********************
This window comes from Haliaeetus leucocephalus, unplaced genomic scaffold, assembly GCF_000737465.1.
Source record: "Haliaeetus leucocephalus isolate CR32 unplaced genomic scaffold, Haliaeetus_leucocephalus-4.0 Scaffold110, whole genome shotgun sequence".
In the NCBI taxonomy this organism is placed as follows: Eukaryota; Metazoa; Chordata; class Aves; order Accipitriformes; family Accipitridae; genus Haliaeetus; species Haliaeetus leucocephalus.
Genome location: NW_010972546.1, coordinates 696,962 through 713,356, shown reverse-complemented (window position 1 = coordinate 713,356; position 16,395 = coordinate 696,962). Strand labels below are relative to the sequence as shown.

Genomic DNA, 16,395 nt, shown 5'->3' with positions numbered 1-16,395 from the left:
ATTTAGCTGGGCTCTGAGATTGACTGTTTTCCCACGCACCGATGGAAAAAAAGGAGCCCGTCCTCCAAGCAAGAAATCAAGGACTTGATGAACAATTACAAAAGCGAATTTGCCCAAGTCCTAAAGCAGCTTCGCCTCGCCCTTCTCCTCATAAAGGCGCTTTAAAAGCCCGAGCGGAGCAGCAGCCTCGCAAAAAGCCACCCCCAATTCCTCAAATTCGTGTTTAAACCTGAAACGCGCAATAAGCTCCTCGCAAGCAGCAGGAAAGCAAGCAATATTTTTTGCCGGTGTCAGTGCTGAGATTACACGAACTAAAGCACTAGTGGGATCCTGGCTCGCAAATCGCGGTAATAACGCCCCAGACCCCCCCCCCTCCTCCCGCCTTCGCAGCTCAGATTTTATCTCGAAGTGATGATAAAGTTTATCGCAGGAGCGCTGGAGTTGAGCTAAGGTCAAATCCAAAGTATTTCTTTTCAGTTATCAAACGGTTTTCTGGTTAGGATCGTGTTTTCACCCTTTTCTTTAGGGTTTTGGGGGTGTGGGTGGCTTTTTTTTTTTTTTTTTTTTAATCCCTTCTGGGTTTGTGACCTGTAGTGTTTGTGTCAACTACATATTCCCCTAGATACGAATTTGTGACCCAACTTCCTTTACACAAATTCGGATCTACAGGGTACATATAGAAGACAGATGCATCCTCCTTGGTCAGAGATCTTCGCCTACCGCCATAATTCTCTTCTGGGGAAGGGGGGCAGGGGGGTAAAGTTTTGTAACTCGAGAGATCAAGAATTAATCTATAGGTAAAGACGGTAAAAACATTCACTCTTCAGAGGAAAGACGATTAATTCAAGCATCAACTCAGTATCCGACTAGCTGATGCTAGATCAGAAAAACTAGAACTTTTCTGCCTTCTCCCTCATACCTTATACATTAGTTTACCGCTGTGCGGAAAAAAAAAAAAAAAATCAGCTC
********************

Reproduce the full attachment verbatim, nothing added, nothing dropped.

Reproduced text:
This window comes from Haliaeetus leucocephalus, unplaced genomic scaffold, assembly GCF_000737465.1.
Source record: "Haliaeetus leucocephalus isolate CR32 unplaced genomic scaffold, Haliaeetus_leucocephalus-4.0 Scaffold110, whole genome shotgun sequence".
In the NCBI taxonomy this organism is placed as follows: Eukaryota; Metazoa; Chordata; class Aves; order Accipitriformes; family Accipitridae; genus Haliaeetus; species Haliaeetus leucocephalus.
Genome location: NW_010972546.1, coordinates 696,962 through 713,356, shown reverse-complemented (window position 1 = coordinate 713,356; position 16,395 = coordinate 696,962). Strand labels below are relative to the sequence as shown.

Genomic DNA, 16,395 nt, shown 5'->3' with positions numbered 1-16,395 from the left:
ATTTAGCTGGGCTCTGAGATTGACTGTTTTCCCACGCACCGATGGAAAAAAAGGAGCCCGTCCTCCAAGCAAGAAATCAAGGACTTGATGAACAATTACAAAAGCGAATTTGCCCAAGTCCTAAAGCAGCTTCGCCTCGCCCTTCTCCTCATAAAGGCGCTTTAAAAGCCCGAGCGGAGCAGCAGCCTCGCAAAAAGCCACCCCCAATTCCTCAAATTCGTGTTTAAACCTGAAACGCGCAATAAGCTCCTCGCAAGCAGCAGGAAAGCAAGCAATATTTTTTGCCGGTGTCAGTGCTGAGATTACACGAACTAAAGCACTAGTGGGATCCTGGCTCGCAAATCGCGGTAATAACGCCCCAGACCCCCCCCCCTCCTCCCGCCTTCGCAGCTCAGATTTTATCTCGAAGTGATGATAAAGTTTATCGCAGGAGCGCTGGAGTTGAGCTAAGGTCAAATCCAAAGTATTTCTTTTCAGTTATCAAACGGTTTTCTGGTTAGGATCGTGTTTTCACCCTTTTCTTTAGGGTTTTGGGGGTGTGGGTGGCTTTTTTTTTTTTTTTTTTTTAATCCCTTCTGGGTTTGTGACCTGTAGTGTTTGTGTCAACTACATATTCCCCTAGATACGAATTTGTGACCCAACTTCCTTTACACAAATTCGGATCTACAGGGTACATATAGAAGACAGATGCATCCTCCTTGGTCAGAGATCTTCGCCTACCGCCATAATTCTCTTCTGGGGAAGGGGGGCAGGGGGGTAAAGTTTTGTAACTCGAGAGATCAAGAATTAATCTATAGGTAAAGACGGTAAAAACATTCACTCTTCAGAGGAAAGACGATTAATTCAAGCATCAACTCAGTATCCGACTAGCTGATGCTAGATCAGAAAAACTAGAACTTTTCTGCCTTCTCCCTCATACCTTATACATTAGTTTACCGCTGTGCGGAAAAAAAAAAAAAAAATCAGCTC